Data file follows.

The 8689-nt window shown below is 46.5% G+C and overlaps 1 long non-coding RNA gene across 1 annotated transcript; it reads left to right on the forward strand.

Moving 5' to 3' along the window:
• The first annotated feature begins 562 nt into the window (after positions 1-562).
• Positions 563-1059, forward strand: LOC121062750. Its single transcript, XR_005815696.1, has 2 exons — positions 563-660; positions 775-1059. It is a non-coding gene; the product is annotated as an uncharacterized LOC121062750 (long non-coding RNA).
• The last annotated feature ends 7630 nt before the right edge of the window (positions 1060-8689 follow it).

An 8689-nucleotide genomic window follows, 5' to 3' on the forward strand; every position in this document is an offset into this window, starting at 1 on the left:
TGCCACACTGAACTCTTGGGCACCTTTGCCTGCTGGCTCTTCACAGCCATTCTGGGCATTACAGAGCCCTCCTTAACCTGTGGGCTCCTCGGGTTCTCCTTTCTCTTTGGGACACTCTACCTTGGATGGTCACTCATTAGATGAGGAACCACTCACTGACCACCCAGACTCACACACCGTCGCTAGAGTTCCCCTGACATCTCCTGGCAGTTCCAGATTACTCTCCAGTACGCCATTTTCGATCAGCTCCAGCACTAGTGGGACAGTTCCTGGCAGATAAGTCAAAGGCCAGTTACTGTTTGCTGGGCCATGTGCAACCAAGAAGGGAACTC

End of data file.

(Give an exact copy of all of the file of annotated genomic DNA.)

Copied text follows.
The 8689-nt window shown below is 46.5% G+C and overlaps 1 long non-coding RNA gene across 1 annotated transcript; it reads left to right on the forward strand.

Moving 5' to 3' along the window:
• The first annotated feature begins 562 nt into the window (after positions 1-562).
• Positions 563-1059, forward strand: LOC121062750. Its single transcript, XR_005815696.1, has 2 exons — positions 563-660; positions 775-1059. It is a non-coding gene; the product is annotated as an uncharacterized LOC121062750 (long non-coding RNA).
• The last annotated feature ends 7630 nt before the right edge of the window (positions 1060-8689 follow it).

An 8689-nucleotide genomic window follows, 5' to 3' on the forward strand; every position in this document is an offset into this window, starting at 1 on the left:
TGCCACACTGAACTCTTGGGCACCTTTGCCTGCTGGCTCTTCACAGCCATTCTGGGCATTACAGAGCCCTCCTTAACCTGTGGGCTCCTCGGGTTCTCCTTTCTCTTTGGGACACTCTACCTTGGATGGTCACTCATTAGATGAGGAACCACTCACTGACCACCCAGACTCACACACCGTCGCTAGAGTTCCCCTGACATCTCCTGGCAGTTCCAGATTACTCTCCAGTACGCCATTTTCGATCAGCTCCAGCACTAGTGGGACAGTTCCTGGCAGATAAGTCAAAGGCCAGTTACTGTTTGCTGGGCCATGTGCAACCAAGAAGGGAACTC